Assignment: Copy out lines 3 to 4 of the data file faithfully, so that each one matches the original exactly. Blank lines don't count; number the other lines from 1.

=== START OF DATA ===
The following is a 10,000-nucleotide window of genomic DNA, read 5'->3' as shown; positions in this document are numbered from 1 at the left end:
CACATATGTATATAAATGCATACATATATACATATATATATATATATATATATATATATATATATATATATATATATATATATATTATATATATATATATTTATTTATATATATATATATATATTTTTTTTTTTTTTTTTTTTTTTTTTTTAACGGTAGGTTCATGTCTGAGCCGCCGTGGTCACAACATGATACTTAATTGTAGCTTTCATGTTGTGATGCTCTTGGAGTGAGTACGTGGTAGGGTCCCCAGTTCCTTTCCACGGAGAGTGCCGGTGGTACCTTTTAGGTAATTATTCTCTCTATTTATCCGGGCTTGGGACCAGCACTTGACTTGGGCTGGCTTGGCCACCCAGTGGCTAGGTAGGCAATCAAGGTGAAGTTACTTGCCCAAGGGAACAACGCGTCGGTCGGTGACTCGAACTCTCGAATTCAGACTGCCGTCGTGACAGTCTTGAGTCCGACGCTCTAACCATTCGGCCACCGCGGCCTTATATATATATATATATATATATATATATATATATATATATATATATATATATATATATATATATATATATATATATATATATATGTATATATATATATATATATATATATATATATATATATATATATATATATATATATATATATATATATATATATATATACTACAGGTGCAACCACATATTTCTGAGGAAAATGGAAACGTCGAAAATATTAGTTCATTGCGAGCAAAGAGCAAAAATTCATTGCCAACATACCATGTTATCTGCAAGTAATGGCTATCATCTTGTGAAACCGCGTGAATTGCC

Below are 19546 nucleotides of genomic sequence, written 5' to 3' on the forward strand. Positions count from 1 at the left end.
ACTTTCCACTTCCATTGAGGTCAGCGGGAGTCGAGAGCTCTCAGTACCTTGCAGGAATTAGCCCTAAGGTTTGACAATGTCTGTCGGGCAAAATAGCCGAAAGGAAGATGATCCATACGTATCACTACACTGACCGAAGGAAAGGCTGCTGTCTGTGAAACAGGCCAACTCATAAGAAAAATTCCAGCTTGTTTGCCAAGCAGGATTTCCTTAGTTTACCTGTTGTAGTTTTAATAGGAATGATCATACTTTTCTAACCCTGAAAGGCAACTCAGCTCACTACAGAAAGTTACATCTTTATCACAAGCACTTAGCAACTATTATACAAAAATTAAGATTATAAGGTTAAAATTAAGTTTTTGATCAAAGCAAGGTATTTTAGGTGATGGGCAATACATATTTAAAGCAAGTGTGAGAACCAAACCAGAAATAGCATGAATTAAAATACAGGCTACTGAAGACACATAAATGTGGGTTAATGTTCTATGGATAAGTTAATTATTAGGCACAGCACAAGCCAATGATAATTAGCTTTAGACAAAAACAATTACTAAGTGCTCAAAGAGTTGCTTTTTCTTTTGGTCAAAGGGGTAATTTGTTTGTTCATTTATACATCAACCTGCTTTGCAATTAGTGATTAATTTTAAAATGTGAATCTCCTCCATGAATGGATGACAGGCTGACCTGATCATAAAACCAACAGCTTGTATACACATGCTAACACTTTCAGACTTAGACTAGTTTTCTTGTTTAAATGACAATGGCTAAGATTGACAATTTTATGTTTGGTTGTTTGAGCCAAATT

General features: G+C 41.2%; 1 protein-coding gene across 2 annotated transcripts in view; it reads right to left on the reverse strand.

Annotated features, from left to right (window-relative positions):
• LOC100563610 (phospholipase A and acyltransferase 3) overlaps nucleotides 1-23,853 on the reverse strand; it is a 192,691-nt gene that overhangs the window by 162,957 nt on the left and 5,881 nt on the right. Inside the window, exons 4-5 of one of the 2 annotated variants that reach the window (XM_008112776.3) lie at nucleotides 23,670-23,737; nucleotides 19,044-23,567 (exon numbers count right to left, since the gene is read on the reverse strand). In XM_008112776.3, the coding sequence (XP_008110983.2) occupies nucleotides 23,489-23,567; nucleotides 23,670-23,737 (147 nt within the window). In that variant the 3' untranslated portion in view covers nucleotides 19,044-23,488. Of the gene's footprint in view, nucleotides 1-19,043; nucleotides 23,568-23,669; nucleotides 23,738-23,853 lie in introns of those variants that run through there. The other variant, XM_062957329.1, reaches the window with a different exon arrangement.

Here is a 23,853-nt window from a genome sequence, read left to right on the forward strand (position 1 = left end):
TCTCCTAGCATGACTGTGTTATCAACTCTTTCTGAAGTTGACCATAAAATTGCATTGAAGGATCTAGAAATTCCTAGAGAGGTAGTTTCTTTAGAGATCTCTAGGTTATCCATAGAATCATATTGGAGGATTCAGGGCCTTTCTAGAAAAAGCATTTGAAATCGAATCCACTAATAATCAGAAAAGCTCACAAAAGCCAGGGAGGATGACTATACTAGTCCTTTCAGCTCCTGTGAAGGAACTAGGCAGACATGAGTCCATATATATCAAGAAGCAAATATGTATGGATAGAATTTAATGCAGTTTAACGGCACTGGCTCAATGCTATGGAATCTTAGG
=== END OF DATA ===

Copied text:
Below are 19546 nucleotides of genomic sequence, written 5' to 3' on the forward strand. Positions count from 1 at the left end.
ACTTTCCACTTCCATTGAGGTCAGCGGGAGTCGAGAGCTCTCAGTACCTTGCAGGAATTAGCCCTAAGGTTTGACAATGTCTGTCGGGCAAAATAGCCGAAAGGAAGATGATCCATACGTATCACTACACTGACCGAAGGAAAGGCTGCTGTCTGTGAAACAGGCCAACTCATAAGAAAAATTCCAGCTTGTTTGCCAAGCAGGATTTCCTTAGTTTACCTGTTGTAGTTTTAATAGGAATGATCATACTTTTCTAACCCTGAAAGGCAACTCAGCTCACTACAGAAAGTTACATCTTTATCACAAGCACTTAGCAACTATTATACAAAAATTAAGATTATAAGGTTAAAATTAAGTTTTTGATCAAAGCAAGGTATTTTAGGTGATGGGCAATACATATTTAAAGCAAGTGTGAGAACCAAACCAGAAATAGCATGAATTAAAATACAGGCTACTGAAGACACATAAATGTGGGTTAATGTTCTATGGATAAGTTAATTATTAGGCACAGCACAAGCCAATGATAATTAGCTTTAGACAAAAACAATTACTAAGTGCTCAAAGAGTTGCTTTTTCTTTTGGTCAAAGGGGTAATTTGTTTGTTCATTTATACATCAACCTGCTTTGCAATTAGTGATTAATTTTAAAATGTGAATCTCCTCCATGAATGGATGACAGGCTGACCTGATCATAAAACCAACAGCTTGTATACACATGCTAACACTTTCAGACTTAGACTAGTTTTCTTGTTTAAATGACAATGGCTAAGATTGACAATTTTATGTTTGGTTGTTTGAGCCAAATT